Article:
Apollo's science covered a range of topics: lunar dust analysis, lunar potential, photography and moon mapping, secular acceleration of the Moon, which gradually takes them out of the Earth, continental drift on Earth, cosmic medicine and radiation biology. But the importance of influence was the main discovery that concerned many long-lasting questions about the moon. One such question was, for example, why Maria seems darker than terrae?
Analysis of Apollo samples confirmed that Maria was covered with basalt, indicating that lava spread after newer impacts, which cracked the shell deep enough to release the magma from the mantle.
The origin of the moon
Apollo's research also concerned the origins of the Moon. When Armstrong, Aldrin and Michael Collins arrived on the Moon in 1969, Three major hypotheses have existed for almost a century. One was the co-accretion hypothesiswho assumed that the Moon and Earth formed together in space and that they were chemically identical. However, the moon samples that Apollo astronauts brought to Earth showed that the Moon is relatively poor in iron. An early analysis also showed that there were no volatile compounds in the Apollo samples, such as water.
Alternatively, some scientists have suggested that Earth caught the Moon, which originally formed as a separate body near our planet. In fact, Apollo's analysis of the samples shows that the ratios of oxygen isotopes on two bodies fit, probably solid evidence that the two worlds were formed at approximately the same distance from the Sun. However, the lack of iron in the moon and the lack of volatile substances prove that it could not be created alone near the Earth.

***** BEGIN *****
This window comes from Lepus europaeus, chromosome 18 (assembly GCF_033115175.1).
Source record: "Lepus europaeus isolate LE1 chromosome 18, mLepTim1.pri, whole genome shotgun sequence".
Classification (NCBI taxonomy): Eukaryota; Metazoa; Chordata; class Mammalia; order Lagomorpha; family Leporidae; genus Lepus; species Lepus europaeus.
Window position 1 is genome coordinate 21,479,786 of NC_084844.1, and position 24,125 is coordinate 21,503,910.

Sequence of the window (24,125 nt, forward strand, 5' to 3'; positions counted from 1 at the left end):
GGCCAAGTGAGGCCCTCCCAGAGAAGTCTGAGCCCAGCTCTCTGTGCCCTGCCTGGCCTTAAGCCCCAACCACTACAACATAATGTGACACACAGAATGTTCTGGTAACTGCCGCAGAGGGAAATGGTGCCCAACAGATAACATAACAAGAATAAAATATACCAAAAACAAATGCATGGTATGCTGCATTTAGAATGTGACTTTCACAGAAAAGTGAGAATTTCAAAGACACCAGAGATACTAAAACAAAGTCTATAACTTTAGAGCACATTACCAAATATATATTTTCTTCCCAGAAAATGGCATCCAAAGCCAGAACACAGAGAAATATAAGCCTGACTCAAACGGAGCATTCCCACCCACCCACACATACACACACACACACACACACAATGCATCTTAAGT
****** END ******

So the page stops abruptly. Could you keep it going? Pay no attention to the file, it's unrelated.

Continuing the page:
Ultimately, these shortcomings led to a gigantic impact hypothesis, first proposed in 1975. The idea is that a planet the size of Mars, since naming Theia, affected the early Earth after both worlds have already grown from the solar planetary disk. They had enough time to split into a shell, coat and core. When Theia hit the Earth, the cores of both worlds gave our planet iron. Meanwhile, the impact remains, mainly from the impactor's jacket, would heat up to high temperatures, boiling out volatiles, such as water, which explained the obvious lack of volatiles in the Apollo samples.
However, the analysis of Apollo samples did not end in the seventies – some samples were reserved for later research, and the technology did not exist yet. At the beginning of 2000, the analysis of lunar samples from Apollo 15 and 17 showed a surprising presence of water in small amounts. Since then, scientists have modified the gigantic impact hypothesis to account for the presence of water and other findings. Such modifications, however, cause that the gigantic impact hypothesis becomes more and more complex. The more extreme formation of the Moon appeared in 2017 with synesty hypothesis, a scenario in which a gigantic blow evaporated the entire early Earth, which later merged into the Moon and our present Earth. This scenario does not explain the water in Apollo 17 and 15 samples, but there are other new hypotheses. The many hypotheses with little impactfor example, it would allow water in the rising moon.
In the coming years, new lunar missions will provide more information, perhaps enough to answer the age-old question of how the natural satellite of the Earth was created.